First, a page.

How VAR is used and what decisions could be overturned during Sunderland's League One play-off final against Wycombe Wanderers

VAR will be used in Sunderland’s League One play-off final against Wycombe – and here’s everything you need to know about the technology.

It’s the first time the video assistant referee system will be used at a game featuring the Black Cats, yet it has been used in the Premier League for the last three seasons.

Here are some of the key points for supporters ahead of the final:

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How is VAR used?

Referee Anthony Taylor looks at the VAR screen during a Premier League match between West Ham United and Manchester City. (Photo by JUSTIN TALLIS/AFP via Getty Images)

When VAR is in use, a qualified referee will watch the match with access to a number of screens and can view slow-motion replays.

That enables the video assistant referee (VAR) to advise the on-field referee if they identify a ‘clear and obvious’ error.

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If the VAR feels the on-field referee could have made a ‘clear and obvious error’ the match will be paused at the next stoppage in play while the incident is reviewed.

The VAR will assess the footage using as many angles as possible, real-time replays and slow-motion replays to identify the point of contact.

If the VAR does not agree with the on-field referee’s decision they can recommend an overturn, which allows the latter to go over to a pitchside monitor and rewatch the footage from different angles themself.

After watching a replay, the on-field referee can either stick with their original decision or overturn it.

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Ultimately, though, the final decision will always be made by the on-field referee.

What incidents does the VAR check?

The VAR is used in four match-changing situations including: goals scored; penalty decisions; direct red-card incidents and mistaken identity.

This includes offside decisions which have led to a goal or penalty.

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Rules also state the VAR will only check the attacking possession phase leading to a goal or penalty.

What qualifies as a “clear and obvious error”?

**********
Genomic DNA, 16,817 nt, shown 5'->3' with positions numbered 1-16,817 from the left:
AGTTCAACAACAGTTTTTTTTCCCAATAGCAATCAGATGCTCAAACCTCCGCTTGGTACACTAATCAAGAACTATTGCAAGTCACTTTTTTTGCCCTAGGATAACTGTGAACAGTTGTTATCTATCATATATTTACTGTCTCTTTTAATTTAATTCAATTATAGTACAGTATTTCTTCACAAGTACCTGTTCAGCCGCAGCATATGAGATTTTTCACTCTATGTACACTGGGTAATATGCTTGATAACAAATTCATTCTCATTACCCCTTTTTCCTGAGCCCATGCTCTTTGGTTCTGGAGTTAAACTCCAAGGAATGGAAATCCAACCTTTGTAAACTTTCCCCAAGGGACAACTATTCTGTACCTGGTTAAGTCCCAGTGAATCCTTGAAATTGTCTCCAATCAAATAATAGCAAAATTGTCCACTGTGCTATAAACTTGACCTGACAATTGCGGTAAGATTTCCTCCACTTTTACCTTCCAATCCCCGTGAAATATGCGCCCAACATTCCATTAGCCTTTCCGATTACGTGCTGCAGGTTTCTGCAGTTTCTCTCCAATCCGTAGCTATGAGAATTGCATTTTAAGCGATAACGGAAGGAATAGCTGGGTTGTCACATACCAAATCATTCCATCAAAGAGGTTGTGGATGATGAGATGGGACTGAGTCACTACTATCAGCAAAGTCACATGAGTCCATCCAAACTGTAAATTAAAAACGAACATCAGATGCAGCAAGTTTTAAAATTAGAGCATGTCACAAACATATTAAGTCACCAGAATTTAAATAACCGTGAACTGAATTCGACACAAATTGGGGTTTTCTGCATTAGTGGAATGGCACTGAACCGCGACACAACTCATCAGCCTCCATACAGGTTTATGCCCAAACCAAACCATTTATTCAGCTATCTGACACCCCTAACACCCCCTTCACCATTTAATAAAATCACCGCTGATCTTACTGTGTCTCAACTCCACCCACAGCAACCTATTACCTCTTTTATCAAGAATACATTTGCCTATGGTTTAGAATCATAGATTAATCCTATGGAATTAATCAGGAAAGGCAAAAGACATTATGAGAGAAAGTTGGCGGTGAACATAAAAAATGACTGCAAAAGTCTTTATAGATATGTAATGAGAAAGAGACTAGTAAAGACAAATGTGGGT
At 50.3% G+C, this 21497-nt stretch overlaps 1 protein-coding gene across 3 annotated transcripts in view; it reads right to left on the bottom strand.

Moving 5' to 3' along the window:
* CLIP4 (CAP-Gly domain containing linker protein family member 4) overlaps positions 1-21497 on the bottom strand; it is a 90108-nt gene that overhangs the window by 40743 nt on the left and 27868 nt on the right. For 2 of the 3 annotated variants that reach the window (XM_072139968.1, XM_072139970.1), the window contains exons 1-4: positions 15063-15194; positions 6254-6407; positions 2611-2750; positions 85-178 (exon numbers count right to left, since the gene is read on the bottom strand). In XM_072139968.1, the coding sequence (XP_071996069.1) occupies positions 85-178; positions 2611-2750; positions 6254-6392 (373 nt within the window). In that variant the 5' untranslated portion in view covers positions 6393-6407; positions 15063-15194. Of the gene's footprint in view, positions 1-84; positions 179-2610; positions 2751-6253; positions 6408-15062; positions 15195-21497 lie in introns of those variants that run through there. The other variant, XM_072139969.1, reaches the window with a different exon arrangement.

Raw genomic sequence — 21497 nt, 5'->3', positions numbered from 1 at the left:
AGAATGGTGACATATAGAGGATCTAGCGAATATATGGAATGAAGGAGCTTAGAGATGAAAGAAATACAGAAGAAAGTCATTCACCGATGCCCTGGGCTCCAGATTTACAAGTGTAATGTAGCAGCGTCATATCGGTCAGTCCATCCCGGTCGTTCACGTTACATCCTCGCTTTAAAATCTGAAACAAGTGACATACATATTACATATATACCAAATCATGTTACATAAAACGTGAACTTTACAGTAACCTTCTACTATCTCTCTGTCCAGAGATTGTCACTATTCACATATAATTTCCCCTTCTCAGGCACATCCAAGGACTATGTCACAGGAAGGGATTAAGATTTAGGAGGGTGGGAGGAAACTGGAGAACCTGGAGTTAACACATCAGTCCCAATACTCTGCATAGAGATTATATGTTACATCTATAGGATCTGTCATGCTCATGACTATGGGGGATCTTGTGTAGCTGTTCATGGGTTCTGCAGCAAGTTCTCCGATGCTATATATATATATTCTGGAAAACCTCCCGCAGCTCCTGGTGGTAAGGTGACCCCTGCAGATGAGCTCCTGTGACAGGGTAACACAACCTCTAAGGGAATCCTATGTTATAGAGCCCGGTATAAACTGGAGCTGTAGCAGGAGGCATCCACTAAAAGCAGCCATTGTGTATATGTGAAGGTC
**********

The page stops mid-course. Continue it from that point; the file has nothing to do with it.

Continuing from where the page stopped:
This is an area which divides opinion, yet Premier League guidelines state the VAR should not be asking, "Do I think it's right or wrong?" The question should be, "Is what the match officials have done a clear and obvious error?"

The guidelines state there is a very high bar for that intervention.

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How long do decisions take?

The Premier League stated the average delay to matches caused by VAR during the 2019/20 season was 50 seconds.

What are Sunderland fans saying about it?

The reaction to the news has been mixed among Sunderland supporters.

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On Twitter, Michael Potts said: “48 of 49 league games without VAR this season. Have you ever seen anything more inevitable, ever, in the history of football, than what is going to happen in the one game with it.”

Ben Hall added: “Recipe for disaster and doesn’t sit well given it hasn’t been used in the regular season or play-off semi-finals.”

Kieran Proudlock tweeted: “I’m really split about it. We’ve had some howling decisions against us this season that have cost us points which could have seen us up automatically.”

Kris Day commented: “Don’t mind this against a team who wrestle your keeper to the ground from offside positions and the officials let them do it.”

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Nathan Fryatt replied: “Could work to our advantage against them but really it’s an absolute buzz kill for celebrating a goal, one we’ve not had to deal with or get used to like Premier League clubs/fans have”